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Shopping list for Tesco: Eggs, milk, bread, tablets (the £60 7in Android kind)

As the cheap-as-chips Hudl arrives, will supermarkets bother with food in future?

Build a business case: developing custom apps

It has a silly name, but a surprising price. Tesco’s new seven-inch Android tablet, the Hudl, will cost a mere 60 quid and a stack of Clubcard points. Well, when a Google Nexus 7 will set you back £199, every little helps. Ahem.

The Hudl incorporates a 1440 x 900 LCD, 1.5GHz quad-core CPU, dual-band 802.11n Wi-Fi and Bluetooth 4.0. It has 16GB of on-board flash storage and a micro SD slot that can add up to 32GB to that. There’s a pair of speakers in there, too.

Tesco Hudl

It runs Android 4.2 Jelly Bean, and while it’s intended as a handheld storefront for both Tesco Direct and the grocer’s video-on-demand service, Blinkbox, it sports a standard Android UI rather than a custom front-end as per tablets from other retailers, Amazon and Barnes & Noble most notably.

Without the contribution of Clubcard points, the Hudl will cost £119, so it’s still very aggressively priced, on a par with the no-name Chinese imports that Tesco already offers alongside a handful of cheapies from the likes of Asus and Lenovo. Tesco will presumably continue to sell these, as it does the Nexus 7, the iPad range, and a raft of Samsung slates, though it will surely give its own offering more opportunistic in-store display space than its rivals.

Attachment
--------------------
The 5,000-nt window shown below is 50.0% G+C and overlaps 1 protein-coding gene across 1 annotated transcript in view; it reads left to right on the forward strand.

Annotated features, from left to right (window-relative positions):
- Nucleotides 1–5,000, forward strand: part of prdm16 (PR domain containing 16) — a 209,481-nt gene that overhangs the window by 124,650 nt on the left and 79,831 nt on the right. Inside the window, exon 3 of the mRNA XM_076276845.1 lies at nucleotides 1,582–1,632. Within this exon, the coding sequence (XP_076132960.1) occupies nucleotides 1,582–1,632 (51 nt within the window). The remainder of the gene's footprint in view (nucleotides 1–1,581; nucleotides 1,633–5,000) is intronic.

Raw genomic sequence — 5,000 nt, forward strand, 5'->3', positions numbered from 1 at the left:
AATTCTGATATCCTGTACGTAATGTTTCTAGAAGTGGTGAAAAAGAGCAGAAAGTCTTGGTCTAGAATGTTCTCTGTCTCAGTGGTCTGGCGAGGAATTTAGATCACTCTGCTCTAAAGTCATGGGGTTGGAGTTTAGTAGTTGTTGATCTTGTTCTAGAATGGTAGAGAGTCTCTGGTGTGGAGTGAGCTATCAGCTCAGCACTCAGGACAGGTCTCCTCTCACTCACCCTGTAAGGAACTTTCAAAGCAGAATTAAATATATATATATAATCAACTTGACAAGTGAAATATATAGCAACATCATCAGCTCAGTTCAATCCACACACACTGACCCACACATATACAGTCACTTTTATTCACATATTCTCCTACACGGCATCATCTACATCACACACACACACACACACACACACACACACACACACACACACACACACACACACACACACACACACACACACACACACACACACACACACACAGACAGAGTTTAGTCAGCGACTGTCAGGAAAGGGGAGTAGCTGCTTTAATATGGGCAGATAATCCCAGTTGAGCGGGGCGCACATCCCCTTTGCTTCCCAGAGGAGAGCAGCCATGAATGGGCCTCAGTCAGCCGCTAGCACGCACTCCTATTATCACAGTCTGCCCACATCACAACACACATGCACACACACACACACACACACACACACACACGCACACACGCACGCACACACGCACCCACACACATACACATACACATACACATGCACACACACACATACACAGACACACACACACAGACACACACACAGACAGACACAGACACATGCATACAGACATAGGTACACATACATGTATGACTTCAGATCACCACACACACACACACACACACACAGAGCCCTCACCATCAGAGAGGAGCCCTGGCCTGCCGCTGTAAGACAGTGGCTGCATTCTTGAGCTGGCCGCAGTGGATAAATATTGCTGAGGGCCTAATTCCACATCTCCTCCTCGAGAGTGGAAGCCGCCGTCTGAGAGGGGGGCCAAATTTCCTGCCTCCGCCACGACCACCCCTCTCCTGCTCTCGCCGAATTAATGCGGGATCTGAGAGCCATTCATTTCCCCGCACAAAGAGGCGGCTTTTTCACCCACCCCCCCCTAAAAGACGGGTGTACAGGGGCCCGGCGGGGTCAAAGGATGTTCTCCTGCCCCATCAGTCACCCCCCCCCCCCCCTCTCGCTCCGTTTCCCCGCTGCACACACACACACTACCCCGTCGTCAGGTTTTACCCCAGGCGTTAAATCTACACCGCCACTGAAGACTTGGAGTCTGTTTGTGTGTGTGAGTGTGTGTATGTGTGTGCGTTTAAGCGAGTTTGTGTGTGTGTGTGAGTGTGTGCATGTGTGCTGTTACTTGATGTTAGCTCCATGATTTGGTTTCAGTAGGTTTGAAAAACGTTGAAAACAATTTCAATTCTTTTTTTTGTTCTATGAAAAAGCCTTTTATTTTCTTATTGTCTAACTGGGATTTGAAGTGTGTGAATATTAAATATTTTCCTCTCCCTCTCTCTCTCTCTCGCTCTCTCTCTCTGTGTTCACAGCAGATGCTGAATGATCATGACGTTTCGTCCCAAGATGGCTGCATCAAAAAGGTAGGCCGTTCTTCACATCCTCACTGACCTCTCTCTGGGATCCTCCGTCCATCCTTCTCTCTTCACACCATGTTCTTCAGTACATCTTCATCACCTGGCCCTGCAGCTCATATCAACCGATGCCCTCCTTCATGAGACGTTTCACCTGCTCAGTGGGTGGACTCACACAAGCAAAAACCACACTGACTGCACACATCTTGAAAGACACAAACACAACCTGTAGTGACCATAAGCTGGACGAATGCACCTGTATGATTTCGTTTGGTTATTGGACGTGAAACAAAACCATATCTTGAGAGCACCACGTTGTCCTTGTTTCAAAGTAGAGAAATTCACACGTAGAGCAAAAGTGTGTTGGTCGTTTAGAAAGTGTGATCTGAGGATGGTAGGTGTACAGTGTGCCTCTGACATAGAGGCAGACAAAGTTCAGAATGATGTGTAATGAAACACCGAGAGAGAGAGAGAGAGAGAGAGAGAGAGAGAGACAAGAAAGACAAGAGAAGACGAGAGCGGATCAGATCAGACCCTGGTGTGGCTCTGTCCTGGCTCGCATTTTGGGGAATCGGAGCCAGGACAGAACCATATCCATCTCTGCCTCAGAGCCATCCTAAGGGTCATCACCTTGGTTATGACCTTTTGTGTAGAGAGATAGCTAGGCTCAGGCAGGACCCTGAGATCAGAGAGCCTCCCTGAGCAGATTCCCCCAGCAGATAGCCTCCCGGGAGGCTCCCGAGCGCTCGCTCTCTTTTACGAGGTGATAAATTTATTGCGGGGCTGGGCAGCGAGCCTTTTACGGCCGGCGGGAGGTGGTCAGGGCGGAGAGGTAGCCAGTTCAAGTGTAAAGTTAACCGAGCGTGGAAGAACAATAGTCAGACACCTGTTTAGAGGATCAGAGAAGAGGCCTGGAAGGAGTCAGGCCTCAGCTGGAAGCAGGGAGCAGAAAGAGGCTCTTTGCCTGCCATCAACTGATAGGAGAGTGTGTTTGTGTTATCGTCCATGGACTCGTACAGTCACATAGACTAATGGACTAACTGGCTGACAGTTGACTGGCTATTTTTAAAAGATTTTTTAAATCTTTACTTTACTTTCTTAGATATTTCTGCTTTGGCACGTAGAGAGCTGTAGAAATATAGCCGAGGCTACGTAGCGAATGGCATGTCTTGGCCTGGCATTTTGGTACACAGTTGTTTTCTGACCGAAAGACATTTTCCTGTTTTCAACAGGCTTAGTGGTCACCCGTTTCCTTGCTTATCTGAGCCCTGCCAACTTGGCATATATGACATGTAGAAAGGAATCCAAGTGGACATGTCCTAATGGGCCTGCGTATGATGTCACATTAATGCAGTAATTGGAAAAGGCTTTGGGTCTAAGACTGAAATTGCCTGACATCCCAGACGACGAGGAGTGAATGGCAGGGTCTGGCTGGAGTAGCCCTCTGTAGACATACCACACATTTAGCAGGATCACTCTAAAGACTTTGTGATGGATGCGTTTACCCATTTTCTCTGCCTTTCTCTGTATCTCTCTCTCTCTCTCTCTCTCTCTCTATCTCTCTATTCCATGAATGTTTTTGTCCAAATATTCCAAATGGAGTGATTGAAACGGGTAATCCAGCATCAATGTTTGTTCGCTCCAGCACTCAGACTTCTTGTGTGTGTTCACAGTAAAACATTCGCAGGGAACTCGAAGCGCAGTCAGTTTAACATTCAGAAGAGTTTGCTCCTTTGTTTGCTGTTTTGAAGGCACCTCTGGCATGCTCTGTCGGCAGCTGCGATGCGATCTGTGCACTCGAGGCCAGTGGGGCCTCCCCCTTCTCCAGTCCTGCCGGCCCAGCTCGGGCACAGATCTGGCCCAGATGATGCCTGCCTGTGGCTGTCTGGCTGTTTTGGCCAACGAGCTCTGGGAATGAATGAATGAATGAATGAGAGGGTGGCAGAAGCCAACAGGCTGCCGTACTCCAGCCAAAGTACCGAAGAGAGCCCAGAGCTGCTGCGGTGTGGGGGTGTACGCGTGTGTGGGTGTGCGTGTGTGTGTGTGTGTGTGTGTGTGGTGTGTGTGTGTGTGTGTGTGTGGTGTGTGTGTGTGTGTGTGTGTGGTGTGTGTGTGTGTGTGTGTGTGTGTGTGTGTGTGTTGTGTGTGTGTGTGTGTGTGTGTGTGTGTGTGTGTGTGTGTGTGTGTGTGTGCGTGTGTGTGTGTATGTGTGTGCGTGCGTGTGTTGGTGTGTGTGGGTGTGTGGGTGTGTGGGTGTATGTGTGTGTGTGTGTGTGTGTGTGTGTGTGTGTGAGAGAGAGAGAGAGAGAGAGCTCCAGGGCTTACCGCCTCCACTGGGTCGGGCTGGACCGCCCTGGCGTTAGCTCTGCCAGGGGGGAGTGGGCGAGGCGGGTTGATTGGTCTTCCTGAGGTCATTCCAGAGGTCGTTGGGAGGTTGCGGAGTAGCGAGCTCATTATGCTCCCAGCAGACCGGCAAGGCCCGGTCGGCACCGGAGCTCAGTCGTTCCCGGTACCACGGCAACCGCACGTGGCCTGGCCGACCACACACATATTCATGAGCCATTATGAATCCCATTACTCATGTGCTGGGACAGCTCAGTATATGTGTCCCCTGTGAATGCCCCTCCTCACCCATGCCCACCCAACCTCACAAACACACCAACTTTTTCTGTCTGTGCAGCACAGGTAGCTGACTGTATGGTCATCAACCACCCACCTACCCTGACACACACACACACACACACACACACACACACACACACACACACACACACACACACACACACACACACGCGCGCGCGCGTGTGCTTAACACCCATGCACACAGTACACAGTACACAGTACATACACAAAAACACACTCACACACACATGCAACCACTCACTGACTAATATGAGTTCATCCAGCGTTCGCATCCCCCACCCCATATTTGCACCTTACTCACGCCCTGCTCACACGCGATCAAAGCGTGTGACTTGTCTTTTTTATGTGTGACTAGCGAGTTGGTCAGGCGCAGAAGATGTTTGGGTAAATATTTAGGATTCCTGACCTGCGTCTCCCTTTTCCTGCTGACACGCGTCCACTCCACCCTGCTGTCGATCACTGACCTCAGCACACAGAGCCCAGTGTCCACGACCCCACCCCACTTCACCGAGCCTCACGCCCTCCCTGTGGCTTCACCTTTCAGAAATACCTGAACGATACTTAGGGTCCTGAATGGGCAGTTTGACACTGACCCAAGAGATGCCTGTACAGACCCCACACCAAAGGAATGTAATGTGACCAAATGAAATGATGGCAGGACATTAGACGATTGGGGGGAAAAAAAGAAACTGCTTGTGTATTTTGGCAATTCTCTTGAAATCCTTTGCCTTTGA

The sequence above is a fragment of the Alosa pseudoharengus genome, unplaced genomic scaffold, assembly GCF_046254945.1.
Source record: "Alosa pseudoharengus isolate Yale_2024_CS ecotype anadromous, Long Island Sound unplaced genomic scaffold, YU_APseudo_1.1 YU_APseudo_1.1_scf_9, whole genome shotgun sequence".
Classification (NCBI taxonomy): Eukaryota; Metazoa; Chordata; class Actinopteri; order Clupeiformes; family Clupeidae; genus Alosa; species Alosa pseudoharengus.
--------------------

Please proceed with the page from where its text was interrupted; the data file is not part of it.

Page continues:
Tesco executives today suggested that Hudl is just a “first step” as the grocer eyes the UK consumer electronics market, which has spent the past eight years in the doldrums. Can we expect to see the Cudl, the Mudl or a Harry Potter tie-in, the Mugl, next?

Tesco Hudl

The big question is whether Tesco is a sufficiently strong brand to match the likes of Amazon, Kindle, Apple, iPad and Samsung. That Tesco hasn’t put its own name prominently on its new device – it’s on the back in the customary CE compliance blurb – suggests it wants Hudl to stand alone.

Which will help its move look less ill-timed if the consumer interest in fondleslabs turns out to have been a bubl. ®

Build a business case: developing custom apps

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